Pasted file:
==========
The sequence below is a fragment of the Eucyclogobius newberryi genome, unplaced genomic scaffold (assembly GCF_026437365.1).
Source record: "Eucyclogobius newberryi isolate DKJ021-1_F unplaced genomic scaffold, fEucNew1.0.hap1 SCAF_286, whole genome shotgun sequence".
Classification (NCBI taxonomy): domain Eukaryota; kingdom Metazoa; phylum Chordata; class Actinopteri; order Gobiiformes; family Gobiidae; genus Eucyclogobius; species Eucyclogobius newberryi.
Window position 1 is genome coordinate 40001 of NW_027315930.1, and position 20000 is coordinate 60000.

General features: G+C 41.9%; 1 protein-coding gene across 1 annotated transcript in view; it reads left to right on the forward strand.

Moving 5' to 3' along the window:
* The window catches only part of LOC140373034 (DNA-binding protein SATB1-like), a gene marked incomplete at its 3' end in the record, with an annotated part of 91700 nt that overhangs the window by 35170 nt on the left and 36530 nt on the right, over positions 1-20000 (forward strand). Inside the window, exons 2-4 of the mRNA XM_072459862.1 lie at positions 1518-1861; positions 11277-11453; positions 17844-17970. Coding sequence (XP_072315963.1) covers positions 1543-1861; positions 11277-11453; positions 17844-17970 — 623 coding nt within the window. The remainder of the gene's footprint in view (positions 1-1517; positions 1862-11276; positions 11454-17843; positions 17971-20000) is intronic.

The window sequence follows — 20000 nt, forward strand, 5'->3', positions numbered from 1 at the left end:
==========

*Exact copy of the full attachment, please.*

The sequence below is a fragment of the Eucyclogobius newberryi genome, unplaced genomic scaffold (assembly GCF_026437365.1).
Source record: "Eucyclogobius newberryi isolate DKJ021-1_F unplaced genomic scaffold, fEucNew1.0.hap1 SCAF_286, whole genome shotgun sequence".
Classification (NCBI taxonomy): domain Eukaryota; kingdom Metazoa; phylum Chordata; class Actinopteri; order Gobiiformes; family Gobiidae; genus Eucyclogobius; species Eucyclogobius newberryi.
Window position 1 is genome coordinate 40001 of NW_027315930.1, and position 20000 is coordinate 60000.

General features: G+C 41.9%; 1 protein-coding gene across 1 annotated transcript in view; it reads left to right on the forward strand.

Moving 5' to 3' along the window:
* The window catches only part of LOC140373034 (DNA-binding protein SATB1-like), a gene marked incomplete at its 3' end in the record, with an annotated part of 91700 nt that overhangs the window by 35170 nt on the left and 36530 nt on the right, over positions 1-20000 (forward strand). Inside the window, exons 2-4 of the mRNA XM_072459862.1 lie at positions 1518-1861; positions 11277-11453; positions 17844-17970. Coding sequence (XP_072315963.1) covers positions 1543-1861; positions 11277-11453; positions 17844-17970 — 623 coding nt within the window. The remainder of the gene's footprint in view (positions 1-1517; positions 1862-11276; positions 11454-17843; positions 17971-20000) is intronic.

The window sequence follows — 20000 nt, forward strand, 5'->3', positions numbered from 1 at the left end: